Alexander Fleming Laboratory Museum

Nestled within St. Mary's Hospital, this museum is dedicated to the life and work of Sir Alexander Fleming, a Scottish scientist who is best known for his discovery of penicillin.

Visitors to the museum can learn about the fascinating life and career of Fleming, who was born in 1881 in Ayrshire, Scotland. After completing his medical degree at St. Mary's Hospital Medical School, Fleming served in the Army Medical Corps during World War I, where he witnessed firsthand the devastating impact of infection on soldiers.

Upon returning to civilian life, Fleming began working at St. Mary's Hospital as a researcher, where he conducted a series of experiments that would ultimately lead to his discovery of penicillin.

In 1928, upon returning from holiday (and leaving his work area in a untidy fashion) Fleming noticed that a mould called Penicillium notatum had grown on a dish of bacteria he had left out in his lab. Upon further investigation, he found that the mould had killed the bacteria, and he realised that this could potentially be used to treat bacterial infections in humans.

This discovery was groundbreaking, as it marked the beginning of the era of antibiotics and revolutionised the field of medicine. Penicillin was able to cure many types of bacterial infections that had previously been untreatable, and it saved countless lives during World War II and beyond.

The museum also showcases some of Fleming's personal belongings and research equipment, providing a unique glimpse into the life and work of this pioneering scientist. In addition to its exhibits, the museum offers a range of educational programs and events, including lectures, workshops, and guided tours.

Look out for…

  • The laboratory in which penicillin was discovered and the equipment Fleming used
  • One of the ceramic culture vessels — used at the William Dunn School of Pathology at Oxford where penicillin was developed in the early 1940s by Howard Florey and his team of scientists including the biochemist Ernst Chain. It is based on the design of a bedpan
  • Fleming’s mould medallions — given to such diverse people as Queen Elizabeth the Queen Mother, the Duke of Edinburgh, Winston Churchill, Franklin Roosevelt and Marlene Dietrich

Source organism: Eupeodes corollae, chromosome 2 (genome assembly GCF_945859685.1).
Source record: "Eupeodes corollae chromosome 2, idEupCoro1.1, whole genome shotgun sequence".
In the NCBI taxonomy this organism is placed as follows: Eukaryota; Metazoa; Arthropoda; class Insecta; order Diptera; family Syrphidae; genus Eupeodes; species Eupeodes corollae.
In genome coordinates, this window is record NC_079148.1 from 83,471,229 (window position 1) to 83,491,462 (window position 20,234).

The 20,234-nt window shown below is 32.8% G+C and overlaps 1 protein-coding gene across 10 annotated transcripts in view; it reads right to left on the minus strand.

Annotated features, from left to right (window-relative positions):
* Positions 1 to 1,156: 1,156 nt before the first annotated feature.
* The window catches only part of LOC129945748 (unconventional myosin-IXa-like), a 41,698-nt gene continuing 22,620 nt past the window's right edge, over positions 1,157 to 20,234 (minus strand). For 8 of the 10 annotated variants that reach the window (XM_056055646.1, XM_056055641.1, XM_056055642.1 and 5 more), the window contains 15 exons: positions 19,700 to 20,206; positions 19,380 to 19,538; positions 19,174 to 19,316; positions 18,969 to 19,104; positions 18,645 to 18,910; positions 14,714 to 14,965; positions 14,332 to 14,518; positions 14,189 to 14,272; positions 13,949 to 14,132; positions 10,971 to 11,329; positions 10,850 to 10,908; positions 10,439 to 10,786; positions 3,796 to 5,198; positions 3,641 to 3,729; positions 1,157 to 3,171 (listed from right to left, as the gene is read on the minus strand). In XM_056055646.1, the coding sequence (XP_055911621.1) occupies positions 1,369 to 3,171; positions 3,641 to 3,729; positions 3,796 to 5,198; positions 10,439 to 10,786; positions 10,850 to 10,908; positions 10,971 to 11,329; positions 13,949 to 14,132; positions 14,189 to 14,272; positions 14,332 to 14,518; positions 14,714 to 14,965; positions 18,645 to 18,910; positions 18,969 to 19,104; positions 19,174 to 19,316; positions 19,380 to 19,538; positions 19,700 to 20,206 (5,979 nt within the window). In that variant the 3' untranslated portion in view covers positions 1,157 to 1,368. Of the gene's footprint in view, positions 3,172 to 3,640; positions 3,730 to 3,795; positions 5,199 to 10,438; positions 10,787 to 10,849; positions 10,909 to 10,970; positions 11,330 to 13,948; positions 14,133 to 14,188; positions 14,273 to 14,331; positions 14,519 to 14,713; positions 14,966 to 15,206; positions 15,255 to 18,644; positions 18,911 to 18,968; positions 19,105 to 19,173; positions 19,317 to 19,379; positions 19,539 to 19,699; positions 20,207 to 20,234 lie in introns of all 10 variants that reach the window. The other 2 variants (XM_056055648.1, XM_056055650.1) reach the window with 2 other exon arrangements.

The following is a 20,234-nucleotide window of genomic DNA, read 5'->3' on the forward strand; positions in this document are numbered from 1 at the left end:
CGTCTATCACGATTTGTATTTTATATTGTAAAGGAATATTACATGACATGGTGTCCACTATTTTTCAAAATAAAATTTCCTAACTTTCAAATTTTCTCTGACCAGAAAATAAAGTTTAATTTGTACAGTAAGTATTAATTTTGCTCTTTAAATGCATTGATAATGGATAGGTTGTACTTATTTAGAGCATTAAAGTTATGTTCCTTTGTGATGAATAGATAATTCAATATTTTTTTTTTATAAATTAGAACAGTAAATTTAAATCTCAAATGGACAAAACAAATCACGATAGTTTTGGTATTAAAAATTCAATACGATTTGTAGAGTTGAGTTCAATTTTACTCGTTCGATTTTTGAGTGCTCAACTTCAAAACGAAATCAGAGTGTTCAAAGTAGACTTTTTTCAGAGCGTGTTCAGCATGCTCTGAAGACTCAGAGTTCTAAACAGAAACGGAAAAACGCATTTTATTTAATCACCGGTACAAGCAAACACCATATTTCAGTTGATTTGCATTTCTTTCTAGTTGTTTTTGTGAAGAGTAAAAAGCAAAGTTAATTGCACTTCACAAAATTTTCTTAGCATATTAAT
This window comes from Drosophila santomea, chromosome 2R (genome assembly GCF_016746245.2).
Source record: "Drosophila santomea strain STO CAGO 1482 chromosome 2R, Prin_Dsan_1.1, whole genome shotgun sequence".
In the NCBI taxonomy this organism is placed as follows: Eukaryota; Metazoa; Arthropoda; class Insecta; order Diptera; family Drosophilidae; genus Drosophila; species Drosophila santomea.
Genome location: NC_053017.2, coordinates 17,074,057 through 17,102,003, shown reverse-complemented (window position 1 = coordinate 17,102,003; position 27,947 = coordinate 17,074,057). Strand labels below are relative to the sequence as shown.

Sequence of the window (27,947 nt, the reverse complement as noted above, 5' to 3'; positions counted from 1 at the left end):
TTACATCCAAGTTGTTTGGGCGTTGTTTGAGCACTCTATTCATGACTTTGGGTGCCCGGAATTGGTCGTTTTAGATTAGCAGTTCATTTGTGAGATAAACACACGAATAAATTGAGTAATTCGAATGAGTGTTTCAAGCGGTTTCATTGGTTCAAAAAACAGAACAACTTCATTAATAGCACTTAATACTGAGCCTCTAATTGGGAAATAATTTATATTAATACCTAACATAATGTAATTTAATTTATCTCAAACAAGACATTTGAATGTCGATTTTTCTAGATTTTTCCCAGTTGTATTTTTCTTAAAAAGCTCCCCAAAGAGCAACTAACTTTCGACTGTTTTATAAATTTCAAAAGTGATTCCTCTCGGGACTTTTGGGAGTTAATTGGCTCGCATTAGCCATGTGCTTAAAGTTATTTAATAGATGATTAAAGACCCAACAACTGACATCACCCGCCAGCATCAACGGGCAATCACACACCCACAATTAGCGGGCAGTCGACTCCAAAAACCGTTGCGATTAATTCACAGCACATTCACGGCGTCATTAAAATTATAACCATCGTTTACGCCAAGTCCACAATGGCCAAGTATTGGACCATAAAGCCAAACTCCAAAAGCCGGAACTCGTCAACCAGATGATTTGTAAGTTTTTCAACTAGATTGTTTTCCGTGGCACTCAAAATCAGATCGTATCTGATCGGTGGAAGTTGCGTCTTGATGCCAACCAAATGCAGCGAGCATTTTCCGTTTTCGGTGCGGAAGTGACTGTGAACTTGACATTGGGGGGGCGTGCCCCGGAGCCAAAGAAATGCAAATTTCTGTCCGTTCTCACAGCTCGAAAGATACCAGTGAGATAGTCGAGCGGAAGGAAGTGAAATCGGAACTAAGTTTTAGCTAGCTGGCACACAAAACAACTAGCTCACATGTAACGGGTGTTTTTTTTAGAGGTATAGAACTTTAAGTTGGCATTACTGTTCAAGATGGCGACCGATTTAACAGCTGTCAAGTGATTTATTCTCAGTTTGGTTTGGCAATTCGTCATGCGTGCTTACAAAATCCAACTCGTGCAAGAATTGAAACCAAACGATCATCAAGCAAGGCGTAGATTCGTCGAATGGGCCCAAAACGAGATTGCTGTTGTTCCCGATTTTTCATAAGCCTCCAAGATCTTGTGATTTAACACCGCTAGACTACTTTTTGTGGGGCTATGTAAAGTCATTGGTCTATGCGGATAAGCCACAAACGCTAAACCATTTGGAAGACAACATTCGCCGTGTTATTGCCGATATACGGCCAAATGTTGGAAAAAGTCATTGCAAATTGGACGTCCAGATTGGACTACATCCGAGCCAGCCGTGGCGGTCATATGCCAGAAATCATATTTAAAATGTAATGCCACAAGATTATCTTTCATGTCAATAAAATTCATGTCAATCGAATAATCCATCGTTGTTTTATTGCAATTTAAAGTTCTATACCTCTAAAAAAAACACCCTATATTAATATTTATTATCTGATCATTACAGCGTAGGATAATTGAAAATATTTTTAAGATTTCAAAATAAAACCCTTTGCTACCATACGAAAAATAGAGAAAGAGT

• A 1922 cartoon showing children queuing to be thrashed to produce a tear antiseptic relating to Fleming’s discovery of the enzyme lysozyme
  • The very first microscope Fleming owned as a medical student

Did you know?…

  • Alexander Fleming was born on a hill farm in Darvel, Ayrshire, but lived in London from the age of 14, entered St Mary’s as a medical school in 1901 and was still working there when he died in 1955
  • Fleming’s head of department and mentor Sir Almroth Wright was known as ‘Sir Almost Right’ and ‘Sir Always Wrong’ when he tried to revolutionise medicine with his vaccine therapy.
  • The 1945 Nobel Prize for Medicine was awarded to Alexander Fleming for the discovery of penicillin and to Howard Florey and Ernst Chain for its development.
  • Fleming was honoured by the Kiowa tribe with the title Chief Doy-Gei-Taun ‘ (‘Maker of Great Medicine’)
  • Penicillin was honoured as the most important medical advance of the twentieth century by the Republic of San Marino
  • The Alexander Fleming Laboratory Museum has been designated as an Historical Chemical Landmark by the American Chemical Society and the Royal Society of Chemistry

Museum Facilities


Audio Guide

Wheelchair Access


Tour Guide




Venue Hire

All information is drawn from or provided by the museums themselves and every effort is made to ensure it is correct. Please remember to double check opening hours with the venue concerned before making a special visit.